Captain and crew, who are members of the Hawai'i Longline Association, offloading a 2,550 pound net at Pier 38. To date, this is the heaviest derelict fishing gear that has been removed by fishers in the program.
Crew, who are members of the Hawai'i Longline Association, offloading a 313 pound burrito drifting fish aggregation device (dFAD) with the help of Hank Lynch, a commercial fisherman.
Crew, who are members of the Hawai'i Longline Association, removing a 698 pound derelict fishing gear out of the ocean while at sea. Image courtesy of Seeker II.
In January 2023, HPU Center for Marine Debris Research (CMDR) announced an ambitious bounty project partially supported by the National Oceanic and Atmospheric Administration’s (NOAA) Marine Debris Program to remove tons of derelict fishing gear from the ocean.
In partnership with the Hawaiʻi Longline Association (HLA) and the Department of Land and Natural Resources’ Division of Aquatic Resources, HPU’s preliminary results from the project saw 12,189 pounds (6.09 tons) of debris, from 41 fishing nets, removed from the ocean in less than one year.
“Removing 100 tons of derelict fishing gear from our oceans in just two years is an inspiring goal, and we've made great progress so far,” said Research Manager of HPU’s Center for Marine Debris Research Raquel Corniuk. “Our program rewards dedicated commercial fishers for their essential role in protecting Hawai'i's coral reefs, offering them $1 to $3 per dry pound for retrieving derelict gear at sea. I believe this initiative is a win-win for both our fishermen and the preservation of our stunning ocean environments."
Crew, who are members of the Hawai'i Longline Association, offloading a 689 pound derelict fishing gear conglomerate. The captain of this vessel has removed three different derelict fishing gear events.
CMDR reported that 22 commercial fishers have participated in the bounty program by hauling in debris from around Oahu. Twenty-one of these fishers are members of the HLA and remove debris from areas near the Great Pacific Garbage Patch. HLA was established in 2000 and represents the interests of fishermen in Hawaiʻi's longline fisheries, advocating for science-based conservation and management measures. With around 150 active vessels, the HLA plays a vital role in advancing the interests of these fisheries in both domestic and international settings.
“I believe HPU’s bounty program is commendable, and as the program continues to develop we are witnessing a growing level of engagement from longline fishermen in Hawaiʻi, particularly with El Niño upon us,” said Executive Director of the Hawaiʻi Longline Association Eric Kingma, Ph.D. “We expect Hawaiʻi longline vessels to encounter derelict fishing gear at greater rates than during the last few years of La Niña conditions.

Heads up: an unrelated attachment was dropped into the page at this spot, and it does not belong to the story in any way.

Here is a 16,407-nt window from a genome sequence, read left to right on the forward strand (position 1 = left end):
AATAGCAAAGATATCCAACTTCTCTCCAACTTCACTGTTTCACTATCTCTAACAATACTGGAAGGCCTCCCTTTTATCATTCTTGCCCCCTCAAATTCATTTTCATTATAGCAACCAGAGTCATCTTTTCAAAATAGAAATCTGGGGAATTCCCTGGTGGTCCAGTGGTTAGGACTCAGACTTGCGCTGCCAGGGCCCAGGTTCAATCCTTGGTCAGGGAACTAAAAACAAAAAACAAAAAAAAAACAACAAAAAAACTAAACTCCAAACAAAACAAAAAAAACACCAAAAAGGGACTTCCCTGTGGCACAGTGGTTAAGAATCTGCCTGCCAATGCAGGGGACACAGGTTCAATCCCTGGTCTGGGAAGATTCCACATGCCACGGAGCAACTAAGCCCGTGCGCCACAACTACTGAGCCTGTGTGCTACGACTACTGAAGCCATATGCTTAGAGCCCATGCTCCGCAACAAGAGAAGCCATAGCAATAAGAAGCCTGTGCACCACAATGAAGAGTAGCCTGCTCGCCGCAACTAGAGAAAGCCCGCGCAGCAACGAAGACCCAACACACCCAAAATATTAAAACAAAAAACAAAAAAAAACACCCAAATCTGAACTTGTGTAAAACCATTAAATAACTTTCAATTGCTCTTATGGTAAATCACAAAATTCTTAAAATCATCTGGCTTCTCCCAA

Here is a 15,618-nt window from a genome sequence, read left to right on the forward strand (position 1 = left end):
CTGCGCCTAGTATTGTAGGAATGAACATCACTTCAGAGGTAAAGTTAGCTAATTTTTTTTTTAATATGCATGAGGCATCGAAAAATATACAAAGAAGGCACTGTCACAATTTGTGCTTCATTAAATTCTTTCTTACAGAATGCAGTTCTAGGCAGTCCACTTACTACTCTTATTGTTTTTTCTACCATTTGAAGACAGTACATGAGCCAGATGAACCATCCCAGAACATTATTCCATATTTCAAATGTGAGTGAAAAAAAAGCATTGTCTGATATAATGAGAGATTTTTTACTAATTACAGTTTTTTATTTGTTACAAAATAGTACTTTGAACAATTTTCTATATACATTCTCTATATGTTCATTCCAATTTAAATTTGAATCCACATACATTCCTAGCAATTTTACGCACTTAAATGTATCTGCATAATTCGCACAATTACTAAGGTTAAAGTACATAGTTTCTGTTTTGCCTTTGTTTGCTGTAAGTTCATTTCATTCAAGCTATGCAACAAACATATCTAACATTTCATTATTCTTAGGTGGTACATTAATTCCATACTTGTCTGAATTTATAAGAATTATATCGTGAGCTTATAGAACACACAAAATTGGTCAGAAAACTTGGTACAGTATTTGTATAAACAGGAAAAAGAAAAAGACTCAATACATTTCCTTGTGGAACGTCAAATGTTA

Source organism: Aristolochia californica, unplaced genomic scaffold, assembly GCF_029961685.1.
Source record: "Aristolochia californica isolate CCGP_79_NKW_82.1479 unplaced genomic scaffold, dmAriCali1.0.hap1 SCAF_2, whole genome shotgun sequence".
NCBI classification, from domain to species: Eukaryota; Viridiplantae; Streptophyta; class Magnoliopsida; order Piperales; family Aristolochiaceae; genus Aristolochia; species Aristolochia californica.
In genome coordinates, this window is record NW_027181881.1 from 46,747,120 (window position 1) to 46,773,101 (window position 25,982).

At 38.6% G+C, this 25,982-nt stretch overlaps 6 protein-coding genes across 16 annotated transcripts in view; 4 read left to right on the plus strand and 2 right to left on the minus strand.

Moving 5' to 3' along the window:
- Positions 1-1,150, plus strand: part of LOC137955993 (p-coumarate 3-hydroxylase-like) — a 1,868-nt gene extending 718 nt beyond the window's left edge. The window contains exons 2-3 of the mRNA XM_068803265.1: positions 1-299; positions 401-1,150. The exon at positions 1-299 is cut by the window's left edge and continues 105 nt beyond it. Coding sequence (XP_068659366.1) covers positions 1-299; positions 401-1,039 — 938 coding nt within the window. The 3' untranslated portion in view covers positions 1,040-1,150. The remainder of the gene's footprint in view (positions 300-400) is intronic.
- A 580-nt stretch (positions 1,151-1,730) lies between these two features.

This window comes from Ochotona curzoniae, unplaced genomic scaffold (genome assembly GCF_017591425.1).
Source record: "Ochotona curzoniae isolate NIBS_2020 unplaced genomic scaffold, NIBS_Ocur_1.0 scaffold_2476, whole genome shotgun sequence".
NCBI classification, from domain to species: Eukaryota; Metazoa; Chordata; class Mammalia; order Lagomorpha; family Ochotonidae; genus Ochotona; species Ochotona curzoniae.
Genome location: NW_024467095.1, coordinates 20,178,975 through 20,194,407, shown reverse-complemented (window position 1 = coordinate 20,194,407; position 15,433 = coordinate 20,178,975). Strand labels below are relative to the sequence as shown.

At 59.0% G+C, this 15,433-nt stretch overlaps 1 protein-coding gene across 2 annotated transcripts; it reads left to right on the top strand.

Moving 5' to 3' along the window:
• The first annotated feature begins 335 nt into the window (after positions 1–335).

“Even without incentives, Hawaiʻi longline fishermen have brought back debris for decades because they also do not want to see the derelict fishing gear end up on our reefs. Since 2009 or so, Hawaiʻi longline fishermen have been participating in the Nets to Energy program and disposing of derelict fishing gear at a dedicated bin at Honolulu Harbor Pier 38 fishing village. Therefore, the bounty program has received positive feedback as the fishers appreciate the monetary reward for a good deed.”
Crew, who are members of the Hawai'i Longline Association, with their derelict fishing gear that they removed while at sea. This gear weighed 169 pounds.
Derelict fishing gear is one of the most harmful forms of marine debris to marine animals and habitats. It is comprised of lost and abandoned fishing gear, commonly called “ghost nets,” and is a significant contributor to plastic pollution on Hawaiʻi's beaches. Ocean currents intertwine this gear into sizable plastic masses before it reaches the shoreline. Drifting plastic masses pose a severe threat to marine life, entangling and drowning animals while also smothering and damaging Hawaiʻi's coral reefs. Derelict fishing gear stands as one of the most destructive forms of marine debris, jeopardizing both marine animals and their habitats in Hawaiʻi.
Commercial fishermen that are not in the longline fleet are also rewarded by the bounty project. Hank Lynch, a licensed commercial fisherman and commercial diver noted that he has been removing large derelict fishing gear, mostly net conglomerates, from Hawaiian waters for years on his own because it’s the right thing to do.
“The new bounty project is exciting because it’s making more people aware of the issue and incentivizing more fishermen to work towards protecting our reefs.” said Lynch.
HPU staff, students, and volunteers are collecting debris from fishers at the dock, documenting, measuring, and weighing it in the net shed. Samples of the fishing gear are taken to try to trace it back to its origins in hopes of future prevention strategies. Then the debris is made available to repurposing by artists, educators, and recycling researchers.
The remaining debris is then transformed into electricity for the City and County of Honolulu, thanks to the Nets-to-Energy Program, with valuable support from Schnitzer Steel Hawai‘i Corporation and H-Power (Covanta).
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